Friday, August 28, 2015

Oskar Kohonen: Weakly Supervised Learning of Morphology

Oskar Kohonen defended his dissertation ”Advances in Weakly Supervised Learning of Morphology” in Aalto University, School of Science. As the opponent served Professor Lars Borin (Språkbanken, Institutionen för svenska språket, University of Göteborg, Sweden) and as the custos Professor Emeritus Erkki Oja, Aalto University. Among other things, professor Borin is the director of SWE-CLARIN, the sister organization of FIN-CLARIN, directed by Dr. Krister Lindén. Thesis advisor has been Dr. Krista Lagus who is the originator of the Morfessor method with Dr. Mathias Creutz. Morfessor was introduced as an unsupervised method for discovery of morphological segmentation of words in a data-driven manner. Dr. Creutz defended his thesis on this topic in 2006. Dr. Sami Virpioja extended the scope and the method. He defended his thesis "Learning Constructions of Natural Language: Statistical Models and Evaluations" in 2012.

In morphological segmentation, unsupervised methods do not typically model allomorphy, that is, non-concatenative structure. In English, one can given pretty/prettier as an example of allomorphy. In Finnish this phenomenon is very common. Moreover, the accuracy of unsupervised methods remains far behind rule-based methods. In this thesis, Oskar Kohonen studies the use of weakly supervised methods in order to alleviate these problems. With his colleagues, Kohonen has propose a novel extension to the Morfessor Baseline method to model allomorphy via the use of string transformations. Moreover, Kohonen has with his colleagues examined the effect of weak supervision on accuracy by training on a small annotated data set in addition to a large unannotated data set. Two novel semi-supervised morphological segmentation methods have been developed. First, a semi-supervised extension of Morfessor Baseline has been introduced, and, second, a means for morphological segmentation with conditional random fields (CRF) has been developed. The methods have been evaluated on several languages including English, Estonian, Finnish, German and Turkish.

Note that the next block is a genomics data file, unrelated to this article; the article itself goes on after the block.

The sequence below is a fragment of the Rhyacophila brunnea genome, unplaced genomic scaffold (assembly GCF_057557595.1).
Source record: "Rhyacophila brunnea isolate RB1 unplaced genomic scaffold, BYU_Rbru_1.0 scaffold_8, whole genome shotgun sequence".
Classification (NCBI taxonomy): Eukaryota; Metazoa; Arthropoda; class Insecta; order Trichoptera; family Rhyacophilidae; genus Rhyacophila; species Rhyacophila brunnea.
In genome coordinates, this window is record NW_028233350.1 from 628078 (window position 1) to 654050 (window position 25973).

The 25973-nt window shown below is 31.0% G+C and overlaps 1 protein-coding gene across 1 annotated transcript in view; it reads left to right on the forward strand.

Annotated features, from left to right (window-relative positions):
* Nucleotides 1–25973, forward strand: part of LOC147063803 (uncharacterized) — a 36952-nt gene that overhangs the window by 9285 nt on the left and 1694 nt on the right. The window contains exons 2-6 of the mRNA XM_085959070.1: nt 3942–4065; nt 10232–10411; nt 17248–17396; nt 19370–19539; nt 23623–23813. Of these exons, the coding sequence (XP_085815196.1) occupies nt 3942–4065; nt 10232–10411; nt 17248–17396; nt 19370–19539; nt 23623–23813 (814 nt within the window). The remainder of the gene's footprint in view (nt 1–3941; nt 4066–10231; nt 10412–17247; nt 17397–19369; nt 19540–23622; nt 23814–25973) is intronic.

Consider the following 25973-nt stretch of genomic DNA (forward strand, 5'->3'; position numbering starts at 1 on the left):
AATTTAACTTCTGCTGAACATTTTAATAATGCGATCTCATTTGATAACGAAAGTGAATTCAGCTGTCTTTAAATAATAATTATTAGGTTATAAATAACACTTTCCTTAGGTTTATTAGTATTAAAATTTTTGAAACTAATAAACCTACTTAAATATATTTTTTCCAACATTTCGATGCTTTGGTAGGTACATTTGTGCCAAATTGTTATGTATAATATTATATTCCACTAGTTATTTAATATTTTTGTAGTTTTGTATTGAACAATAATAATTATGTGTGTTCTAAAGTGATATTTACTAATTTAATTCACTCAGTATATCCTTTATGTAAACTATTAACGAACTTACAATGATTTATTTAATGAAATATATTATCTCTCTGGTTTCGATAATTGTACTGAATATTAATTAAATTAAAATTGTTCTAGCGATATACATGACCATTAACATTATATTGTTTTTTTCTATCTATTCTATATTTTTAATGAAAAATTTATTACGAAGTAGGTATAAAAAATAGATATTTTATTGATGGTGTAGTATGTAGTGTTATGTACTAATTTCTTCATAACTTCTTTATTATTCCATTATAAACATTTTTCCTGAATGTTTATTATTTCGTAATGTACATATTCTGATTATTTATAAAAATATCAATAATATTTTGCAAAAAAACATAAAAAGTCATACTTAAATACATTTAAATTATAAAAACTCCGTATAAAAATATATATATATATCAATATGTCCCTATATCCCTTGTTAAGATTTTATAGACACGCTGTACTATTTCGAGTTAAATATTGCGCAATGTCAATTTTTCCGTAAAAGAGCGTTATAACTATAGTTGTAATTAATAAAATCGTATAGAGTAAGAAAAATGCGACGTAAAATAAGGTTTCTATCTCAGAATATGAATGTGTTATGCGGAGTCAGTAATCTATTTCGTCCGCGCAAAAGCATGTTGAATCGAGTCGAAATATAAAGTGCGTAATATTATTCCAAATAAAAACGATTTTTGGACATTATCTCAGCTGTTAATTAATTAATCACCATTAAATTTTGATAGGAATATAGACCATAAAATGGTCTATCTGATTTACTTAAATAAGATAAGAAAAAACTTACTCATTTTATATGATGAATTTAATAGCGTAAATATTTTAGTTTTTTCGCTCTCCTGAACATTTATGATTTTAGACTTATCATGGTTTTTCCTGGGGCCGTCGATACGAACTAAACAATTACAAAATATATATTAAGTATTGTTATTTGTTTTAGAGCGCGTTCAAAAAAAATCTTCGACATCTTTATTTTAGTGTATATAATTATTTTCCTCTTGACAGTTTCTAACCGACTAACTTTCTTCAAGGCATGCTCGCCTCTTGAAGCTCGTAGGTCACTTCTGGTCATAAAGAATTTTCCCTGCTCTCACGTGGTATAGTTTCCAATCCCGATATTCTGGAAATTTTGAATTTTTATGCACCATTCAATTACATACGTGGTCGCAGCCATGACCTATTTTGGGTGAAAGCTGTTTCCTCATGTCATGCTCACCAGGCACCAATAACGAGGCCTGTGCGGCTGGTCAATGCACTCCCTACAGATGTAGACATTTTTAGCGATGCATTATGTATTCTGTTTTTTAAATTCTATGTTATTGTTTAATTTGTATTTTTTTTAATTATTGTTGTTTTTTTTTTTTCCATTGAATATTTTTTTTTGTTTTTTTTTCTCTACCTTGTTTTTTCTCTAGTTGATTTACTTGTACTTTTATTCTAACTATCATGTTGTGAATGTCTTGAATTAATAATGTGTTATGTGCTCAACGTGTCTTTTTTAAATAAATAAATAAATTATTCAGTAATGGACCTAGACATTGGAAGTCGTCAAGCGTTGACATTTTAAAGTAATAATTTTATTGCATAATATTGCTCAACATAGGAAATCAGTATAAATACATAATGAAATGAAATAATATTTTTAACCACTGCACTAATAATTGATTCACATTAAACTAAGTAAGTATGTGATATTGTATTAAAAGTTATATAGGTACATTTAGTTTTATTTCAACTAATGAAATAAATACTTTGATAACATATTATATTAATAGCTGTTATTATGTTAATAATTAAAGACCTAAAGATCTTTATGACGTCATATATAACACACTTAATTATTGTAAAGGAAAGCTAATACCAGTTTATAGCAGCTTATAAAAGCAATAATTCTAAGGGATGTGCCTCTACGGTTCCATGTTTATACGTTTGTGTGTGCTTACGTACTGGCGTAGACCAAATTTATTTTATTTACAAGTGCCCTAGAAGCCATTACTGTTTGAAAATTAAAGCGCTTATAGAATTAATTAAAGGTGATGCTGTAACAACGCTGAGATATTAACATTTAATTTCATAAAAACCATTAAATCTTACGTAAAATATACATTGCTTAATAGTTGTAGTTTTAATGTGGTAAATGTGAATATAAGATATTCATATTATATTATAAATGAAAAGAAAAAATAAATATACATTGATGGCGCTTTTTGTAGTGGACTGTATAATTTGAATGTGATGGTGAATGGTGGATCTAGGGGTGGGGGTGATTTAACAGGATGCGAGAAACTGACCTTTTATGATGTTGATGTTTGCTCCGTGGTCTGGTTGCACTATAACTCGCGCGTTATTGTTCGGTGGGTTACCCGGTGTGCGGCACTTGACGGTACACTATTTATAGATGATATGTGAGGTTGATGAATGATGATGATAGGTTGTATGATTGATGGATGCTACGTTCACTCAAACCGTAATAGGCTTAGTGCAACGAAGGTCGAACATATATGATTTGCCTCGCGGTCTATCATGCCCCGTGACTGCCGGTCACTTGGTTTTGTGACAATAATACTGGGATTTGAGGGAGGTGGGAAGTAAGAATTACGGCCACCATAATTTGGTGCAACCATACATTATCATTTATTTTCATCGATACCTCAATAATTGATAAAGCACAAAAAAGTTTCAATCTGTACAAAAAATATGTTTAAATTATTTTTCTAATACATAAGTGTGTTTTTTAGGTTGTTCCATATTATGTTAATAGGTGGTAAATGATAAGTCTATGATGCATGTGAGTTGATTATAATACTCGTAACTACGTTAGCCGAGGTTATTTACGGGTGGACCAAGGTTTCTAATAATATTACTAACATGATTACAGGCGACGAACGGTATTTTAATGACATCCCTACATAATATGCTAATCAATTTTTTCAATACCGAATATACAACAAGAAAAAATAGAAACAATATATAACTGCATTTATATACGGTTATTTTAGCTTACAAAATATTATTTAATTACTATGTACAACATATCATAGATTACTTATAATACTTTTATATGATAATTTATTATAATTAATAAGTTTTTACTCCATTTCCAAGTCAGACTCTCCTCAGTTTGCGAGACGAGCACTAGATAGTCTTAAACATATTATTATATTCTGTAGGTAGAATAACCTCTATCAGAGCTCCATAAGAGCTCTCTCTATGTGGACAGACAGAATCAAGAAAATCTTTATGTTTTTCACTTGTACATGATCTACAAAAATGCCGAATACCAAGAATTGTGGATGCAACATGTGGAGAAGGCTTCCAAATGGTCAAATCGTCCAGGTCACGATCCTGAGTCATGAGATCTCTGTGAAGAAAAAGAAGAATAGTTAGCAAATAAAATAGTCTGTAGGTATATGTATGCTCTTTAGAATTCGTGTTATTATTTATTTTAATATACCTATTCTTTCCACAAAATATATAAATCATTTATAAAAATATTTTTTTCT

The opponent, professor Borin represented the computational linguistics aspect of the work. He paid attention to a number of linguistic, methodological, terminological and conceptual issues. Borin first set Kohonen's work to a broader context mentioning, for instance, the fact that there are about 7,000 languages in the world. The discussion took place in a sophisticated manner. Both the defendant and the opponent speak Swedish, Finnish and English and therefore the examples could be related to any of these languages. As a conceptual topic, Borin asked to clarify what has been meant by morphological analysis.

In the evening party, the opponent and I realized that we had met in a conference already quite some time ago. First we thought it would have beeen in Gothenburg but adterwards I realized it must have been a conference in Copenhagen in 1987. At that time, we both had a shared interest on morphology. As a young researcher I got the idea that one could try to learn morphological analysis rules through inductive inference. Almost thirty years ago the attempt did not give convincing results. Therefore, from a personal point of view, it has been a pleasure to see how substantial developements have taken place.

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